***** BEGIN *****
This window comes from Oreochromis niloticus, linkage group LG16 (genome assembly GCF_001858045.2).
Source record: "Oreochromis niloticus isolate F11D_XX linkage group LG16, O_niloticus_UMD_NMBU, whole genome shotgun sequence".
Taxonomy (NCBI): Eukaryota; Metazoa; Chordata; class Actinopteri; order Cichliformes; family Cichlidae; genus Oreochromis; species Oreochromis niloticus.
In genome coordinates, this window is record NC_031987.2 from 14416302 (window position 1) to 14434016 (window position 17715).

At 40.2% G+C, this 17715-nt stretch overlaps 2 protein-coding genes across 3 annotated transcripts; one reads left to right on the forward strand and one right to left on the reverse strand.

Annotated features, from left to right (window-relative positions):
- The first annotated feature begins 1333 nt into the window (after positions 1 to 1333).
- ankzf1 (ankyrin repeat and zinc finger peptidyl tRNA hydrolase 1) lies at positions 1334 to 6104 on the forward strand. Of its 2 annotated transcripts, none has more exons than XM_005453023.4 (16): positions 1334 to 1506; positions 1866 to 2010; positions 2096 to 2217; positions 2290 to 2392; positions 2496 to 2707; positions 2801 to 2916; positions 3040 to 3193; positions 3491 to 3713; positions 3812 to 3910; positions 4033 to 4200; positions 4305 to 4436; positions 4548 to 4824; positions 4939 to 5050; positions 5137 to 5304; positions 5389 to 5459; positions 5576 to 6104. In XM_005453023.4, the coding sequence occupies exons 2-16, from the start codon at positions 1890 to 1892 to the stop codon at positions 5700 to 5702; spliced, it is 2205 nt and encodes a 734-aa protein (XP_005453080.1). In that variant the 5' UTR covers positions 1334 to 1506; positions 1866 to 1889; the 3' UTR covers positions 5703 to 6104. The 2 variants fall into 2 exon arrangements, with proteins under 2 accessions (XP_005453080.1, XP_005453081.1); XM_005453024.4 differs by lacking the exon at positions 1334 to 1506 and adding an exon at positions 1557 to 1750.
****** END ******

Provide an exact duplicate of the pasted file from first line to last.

This window comes from Oreochromis niloticus, linkage group LG16 (genome assembly GCF_001858045.2).
Source record: "Oreochromis niloticus isolate F11D_XX linkage group LG16, O_niloticus_UMD_NMBU, whole genome shotgun sequence".
Taxonomy (NCBI): Eukaryota; Metazoa; Chordata; class Actinopteri; order Cichliformes; family Cichlidae; genus Oreochromis; species Oreochromis niloticus.
In genome coordinates, this window is record NC_031987.2 from 14416302 (window position 1) to 14434016 (window position 17715).

At 40.2% G+C, this 17715-nt stretch overlaps 2 protein-coding genes across 3 annotated transcripts; one reads left to right on the forward strand and one right to left on the reverse strand.

Annotated features, from left to right (window-relative positions):
- The first annotated feature begins 1333 nt into the window (after positions 1 to 1333).
- ankzf1 (ankyrin repeat and zinc finger peptidyl tRNA hydrolase 1) lies at positions 1334 to 6104 on the forward strand. Of its 2 annotated transcripts, none has more exons than XM_005453023.4 (16): positions 1334 to 1506; positions 1866 to 2010; positions 2096 to 2217; positions 2290 to 2392; positions 2496 to 2707; positions 2801 to 2916; positions 3040 to 3193; positions 3491 to 3713; positions 3812 to 3910; positions 4033 to 4200; positions 4305 to 4436; positions 4548 to 4824; positions 4939 to 5050; positions 5137 to 5304; positions 5389 to 5459; positions 5576 to 6104. In XM_005453023.4, the coding sequence occupies exons 2-16, from the start codon at positions 1890 to 1892 to the stop codon at positions 5700 to 5702; spliced, it is 2205 nt and encodes a 734-aa protein (XP_005453080.1). In that variant the 5' UTR covers positions 1334 to 1506; positions 1866 to 1889; the 3' UTR covers positions 5703 to 6104. The 2 variants fall into 2 exon arrangements, with proteins under 2 accessions (XP_005453080.1, XP_005453081.1); XM_005453024.4 differs by lacking the exon at positions 1334 to 1506 and adding an exon at positions 1557 to 1750.